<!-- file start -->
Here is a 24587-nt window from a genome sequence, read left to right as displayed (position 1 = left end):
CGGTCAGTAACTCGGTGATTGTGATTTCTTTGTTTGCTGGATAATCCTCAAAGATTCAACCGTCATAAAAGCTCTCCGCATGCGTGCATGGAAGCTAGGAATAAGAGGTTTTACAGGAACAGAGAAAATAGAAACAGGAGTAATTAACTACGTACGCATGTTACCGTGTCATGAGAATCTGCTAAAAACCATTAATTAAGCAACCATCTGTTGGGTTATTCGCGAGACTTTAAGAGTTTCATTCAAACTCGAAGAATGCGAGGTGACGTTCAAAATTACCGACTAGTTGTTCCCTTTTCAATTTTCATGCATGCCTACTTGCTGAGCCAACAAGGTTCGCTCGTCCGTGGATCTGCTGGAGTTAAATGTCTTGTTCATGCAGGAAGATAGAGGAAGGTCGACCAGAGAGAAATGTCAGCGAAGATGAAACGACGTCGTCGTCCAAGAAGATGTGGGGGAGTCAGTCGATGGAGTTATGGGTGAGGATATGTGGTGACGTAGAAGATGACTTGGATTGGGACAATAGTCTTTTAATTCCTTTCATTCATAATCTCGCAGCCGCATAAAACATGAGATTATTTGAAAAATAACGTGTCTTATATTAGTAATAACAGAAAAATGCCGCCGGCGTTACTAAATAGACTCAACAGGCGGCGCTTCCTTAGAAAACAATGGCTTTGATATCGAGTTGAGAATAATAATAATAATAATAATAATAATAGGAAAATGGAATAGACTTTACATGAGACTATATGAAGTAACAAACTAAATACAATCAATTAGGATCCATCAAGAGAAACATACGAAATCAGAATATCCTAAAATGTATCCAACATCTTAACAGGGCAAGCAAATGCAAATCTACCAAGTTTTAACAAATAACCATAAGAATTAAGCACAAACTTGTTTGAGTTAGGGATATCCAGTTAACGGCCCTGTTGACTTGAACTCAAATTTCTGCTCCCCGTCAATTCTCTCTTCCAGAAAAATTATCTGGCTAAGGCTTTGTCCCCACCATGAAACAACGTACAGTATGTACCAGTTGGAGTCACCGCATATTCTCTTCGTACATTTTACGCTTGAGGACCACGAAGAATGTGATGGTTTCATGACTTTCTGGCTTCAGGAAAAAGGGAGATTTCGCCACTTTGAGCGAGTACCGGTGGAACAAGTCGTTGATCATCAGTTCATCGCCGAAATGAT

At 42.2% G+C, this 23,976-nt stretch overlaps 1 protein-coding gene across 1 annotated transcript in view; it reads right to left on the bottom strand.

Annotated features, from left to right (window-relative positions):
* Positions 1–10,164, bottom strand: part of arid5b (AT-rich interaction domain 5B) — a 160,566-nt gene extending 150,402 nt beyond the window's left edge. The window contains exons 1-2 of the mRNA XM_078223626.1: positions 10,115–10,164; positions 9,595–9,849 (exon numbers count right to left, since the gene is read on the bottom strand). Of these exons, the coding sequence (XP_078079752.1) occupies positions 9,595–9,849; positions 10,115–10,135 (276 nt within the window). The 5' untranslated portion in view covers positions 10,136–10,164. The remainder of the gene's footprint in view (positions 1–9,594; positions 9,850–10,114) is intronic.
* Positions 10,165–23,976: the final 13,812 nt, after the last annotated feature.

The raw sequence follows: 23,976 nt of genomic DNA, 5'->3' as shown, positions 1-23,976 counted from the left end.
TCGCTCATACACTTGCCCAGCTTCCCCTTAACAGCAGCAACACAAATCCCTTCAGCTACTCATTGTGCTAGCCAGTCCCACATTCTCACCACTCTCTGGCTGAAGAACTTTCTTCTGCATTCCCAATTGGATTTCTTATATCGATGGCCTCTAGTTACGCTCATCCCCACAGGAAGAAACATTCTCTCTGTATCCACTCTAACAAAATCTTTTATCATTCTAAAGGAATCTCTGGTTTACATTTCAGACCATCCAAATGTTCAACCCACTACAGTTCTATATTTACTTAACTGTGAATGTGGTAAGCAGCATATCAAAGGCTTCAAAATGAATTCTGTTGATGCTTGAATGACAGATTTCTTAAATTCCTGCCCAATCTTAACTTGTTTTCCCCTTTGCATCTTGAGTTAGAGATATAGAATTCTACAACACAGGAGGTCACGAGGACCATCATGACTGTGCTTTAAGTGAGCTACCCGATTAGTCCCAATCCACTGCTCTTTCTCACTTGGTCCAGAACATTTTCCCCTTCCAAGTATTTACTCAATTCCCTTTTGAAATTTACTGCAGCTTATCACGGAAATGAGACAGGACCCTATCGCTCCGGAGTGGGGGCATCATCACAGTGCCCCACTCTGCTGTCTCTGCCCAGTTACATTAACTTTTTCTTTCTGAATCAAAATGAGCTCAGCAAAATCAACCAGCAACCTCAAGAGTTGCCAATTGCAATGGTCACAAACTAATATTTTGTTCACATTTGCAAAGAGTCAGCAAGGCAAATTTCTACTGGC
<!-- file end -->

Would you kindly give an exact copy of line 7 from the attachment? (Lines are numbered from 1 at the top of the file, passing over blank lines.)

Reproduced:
The raw sequence follows: 23,976 nt of genomic DNA, 5'->3' as shown, positions 1-23,976 counted from the left end.